The governor of Washington State, a Democrat who is also seeking the presidency, on Wednesday pushed sharply back on the U.S. Department of Energy's decision to reinterpret the definition of high-level radioactive waste, material that has long been destined for isolation.
In joint statements, Gov. Jay Inslee and state Attorney General Bob Ferguson denounced the rule rework. The DOE plans to classify some nuclear waste by its radioactive risk and chemical composition – not just by its source or how it was produced.
"By taking this action, the administration seeks to cut out state input and move towards disposal options of their choosing, including those already deemed to be unsafe by their own assessments and in violation of the existing legally binding agreement," the two officials said. "We will consider all options to stop this reckless and dangerous action."
The new high-level waste interpretation would be applied piecemeal: site by site, waste by waste and after review, according to DOE Under Secretary for Science Paul Dabbar. The first – and only, at this point – waste being considered is wastewater produced at the Defense Waste Processing Facility at the Savannah River Site, according to a government notice posted Wednesday.
Inslee oversees the state home to the Hanford Site, a nuclear reserve that for more than 40 years produced plutonium for the nation's defense programs. Pumping that plutonium out generated massive amounts of radioactive wastes.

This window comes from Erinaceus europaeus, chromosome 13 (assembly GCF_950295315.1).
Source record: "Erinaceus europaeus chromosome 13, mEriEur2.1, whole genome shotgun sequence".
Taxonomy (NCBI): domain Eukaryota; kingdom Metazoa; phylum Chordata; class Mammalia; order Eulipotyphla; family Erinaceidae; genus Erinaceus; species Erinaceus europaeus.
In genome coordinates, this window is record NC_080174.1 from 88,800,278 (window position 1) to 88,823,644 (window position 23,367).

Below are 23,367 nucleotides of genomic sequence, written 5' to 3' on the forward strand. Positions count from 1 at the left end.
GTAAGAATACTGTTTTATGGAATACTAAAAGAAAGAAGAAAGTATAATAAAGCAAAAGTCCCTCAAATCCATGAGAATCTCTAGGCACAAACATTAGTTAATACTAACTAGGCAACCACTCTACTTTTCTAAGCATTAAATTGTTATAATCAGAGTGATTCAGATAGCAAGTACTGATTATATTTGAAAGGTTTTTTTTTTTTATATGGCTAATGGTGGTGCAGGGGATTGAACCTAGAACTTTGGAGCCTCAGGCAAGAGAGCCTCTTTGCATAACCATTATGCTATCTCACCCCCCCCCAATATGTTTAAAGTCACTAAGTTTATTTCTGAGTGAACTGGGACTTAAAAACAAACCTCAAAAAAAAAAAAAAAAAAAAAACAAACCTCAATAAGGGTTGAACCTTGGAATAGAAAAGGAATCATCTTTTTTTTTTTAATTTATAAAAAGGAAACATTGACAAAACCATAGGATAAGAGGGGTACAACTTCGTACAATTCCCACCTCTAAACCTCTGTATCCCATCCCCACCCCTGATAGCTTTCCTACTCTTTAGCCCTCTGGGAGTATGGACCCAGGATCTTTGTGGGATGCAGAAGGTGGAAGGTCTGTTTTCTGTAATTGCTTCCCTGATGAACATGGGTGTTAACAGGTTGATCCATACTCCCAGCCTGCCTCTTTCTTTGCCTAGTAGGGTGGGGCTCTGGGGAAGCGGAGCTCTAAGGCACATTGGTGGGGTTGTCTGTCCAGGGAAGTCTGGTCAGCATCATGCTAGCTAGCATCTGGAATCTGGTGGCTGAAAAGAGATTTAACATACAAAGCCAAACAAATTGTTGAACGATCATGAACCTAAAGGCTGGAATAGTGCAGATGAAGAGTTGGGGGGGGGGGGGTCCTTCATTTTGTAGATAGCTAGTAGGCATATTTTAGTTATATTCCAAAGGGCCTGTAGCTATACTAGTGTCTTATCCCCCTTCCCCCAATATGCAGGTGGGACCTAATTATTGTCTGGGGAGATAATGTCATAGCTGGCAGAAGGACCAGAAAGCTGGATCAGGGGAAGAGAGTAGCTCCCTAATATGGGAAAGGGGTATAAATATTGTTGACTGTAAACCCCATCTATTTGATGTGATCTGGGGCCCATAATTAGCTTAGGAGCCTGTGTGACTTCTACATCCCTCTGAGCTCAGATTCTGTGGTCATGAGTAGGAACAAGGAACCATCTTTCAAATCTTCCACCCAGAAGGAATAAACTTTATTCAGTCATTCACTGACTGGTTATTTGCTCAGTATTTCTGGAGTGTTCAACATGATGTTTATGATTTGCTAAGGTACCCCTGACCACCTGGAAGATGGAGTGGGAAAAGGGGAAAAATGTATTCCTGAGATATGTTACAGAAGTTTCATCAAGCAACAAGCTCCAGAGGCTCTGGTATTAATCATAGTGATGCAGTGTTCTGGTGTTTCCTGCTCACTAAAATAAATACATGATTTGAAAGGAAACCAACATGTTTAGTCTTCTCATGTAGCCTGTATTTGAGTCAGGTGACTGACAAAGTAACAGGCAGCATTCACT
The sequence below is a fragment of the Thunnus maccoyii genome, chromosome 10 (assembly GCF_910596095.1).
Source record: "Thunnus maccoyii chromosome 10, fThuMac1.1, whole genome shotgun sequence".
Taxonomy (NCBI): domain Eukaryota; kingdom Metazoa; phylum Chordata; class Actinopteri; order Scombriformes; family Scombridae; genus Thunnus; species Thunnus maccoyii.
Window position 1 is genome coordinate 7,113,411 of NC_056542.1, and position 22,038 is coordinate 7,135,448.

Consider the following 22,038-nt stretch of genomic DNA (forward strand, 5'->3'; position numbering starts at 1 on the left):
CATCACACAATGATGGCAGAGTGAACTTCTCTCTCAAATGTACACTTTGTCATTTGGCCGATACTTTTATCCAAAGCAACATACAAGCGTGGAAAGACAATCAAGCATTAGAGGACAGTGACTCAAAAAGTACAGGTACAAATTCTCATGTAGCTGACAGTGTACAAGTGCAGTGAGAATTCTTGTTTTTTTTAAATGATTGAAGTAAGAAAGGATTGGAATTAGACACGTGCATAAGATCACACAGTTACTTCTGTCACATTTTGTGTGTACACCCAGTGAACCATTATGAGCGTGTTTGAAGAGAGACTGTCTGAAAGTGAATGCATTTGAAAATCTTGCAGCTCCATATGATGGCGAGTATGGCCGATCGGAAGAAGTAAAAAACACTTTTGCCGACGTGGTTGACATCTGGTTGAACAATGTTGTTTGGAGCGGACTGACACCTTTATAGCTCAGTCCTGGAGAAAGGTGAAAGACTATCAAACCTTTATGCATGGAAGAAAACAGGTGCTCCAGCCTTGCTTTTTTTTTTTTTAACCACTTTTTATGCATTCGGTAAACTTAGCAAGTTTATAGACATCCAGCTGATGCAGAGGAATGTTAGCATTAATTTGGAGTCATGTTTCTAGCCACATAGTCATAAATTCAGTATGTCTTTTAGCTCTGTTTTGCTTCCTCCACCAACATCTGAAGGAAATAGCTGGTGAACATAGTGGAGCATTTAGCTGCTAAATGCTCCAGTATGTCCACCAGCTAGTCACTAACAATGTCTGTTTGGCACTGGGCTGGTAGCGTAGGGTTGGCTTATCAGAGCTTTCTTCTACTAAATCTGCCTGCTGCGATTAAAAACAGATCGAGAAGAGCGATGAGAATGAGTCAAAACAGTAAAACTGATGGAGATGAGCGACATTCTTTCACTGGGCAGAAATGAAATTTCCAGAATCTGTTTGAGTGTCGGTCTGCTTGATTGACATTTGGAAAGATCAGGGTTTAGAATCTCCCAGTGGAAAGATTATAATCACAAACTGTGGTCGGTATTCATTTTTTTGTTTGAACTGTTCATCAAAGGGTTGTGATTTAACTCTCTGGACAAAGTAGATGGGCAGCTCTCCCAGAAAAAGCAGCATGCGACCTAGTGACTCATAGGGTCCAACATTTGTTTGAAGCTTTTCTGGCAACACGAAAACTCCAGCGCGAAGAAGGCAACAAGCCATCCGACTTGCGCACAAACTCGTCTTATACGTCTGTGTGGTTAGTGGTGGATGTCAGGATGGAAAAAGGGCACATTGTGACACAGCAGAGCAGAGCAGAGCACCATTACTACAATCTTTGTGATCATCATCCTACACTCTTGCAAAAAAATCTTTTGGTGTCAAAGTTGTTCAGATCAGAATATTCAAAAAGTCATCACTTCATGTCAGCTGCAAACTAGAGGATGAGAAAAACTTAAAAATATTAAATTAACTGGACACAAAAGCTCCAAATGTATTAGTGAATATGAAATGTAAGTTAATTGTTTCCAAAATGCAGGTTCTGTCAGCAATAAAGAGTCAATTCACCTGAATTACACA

Like SRS, millions of gallons of waste are stored in underground tanks at Hanford. And, also like SRS, Hanford is under the DOE Office of Environmental Management's purview and is targeted for remediation.
Cleanup at Hanford began decades ago. The efforts, costing billions and billions of dollars, are under intense scrutiny these days.
Dabbar has said the new interpretation of high-level radioactive waste could hasten cleanup in Washington, Idaho and South Carolina. Critics of the DOE's reinterpretation, though, are worried it will allow the department to cut corners.
Inslee and Ferguson together said Washington State would "not be sidelined" when it comes to remediating Hanford and protecting the proximate Columbia River.
Inslee announced his presidential candidacy in March, joining an already loaded Democratic field.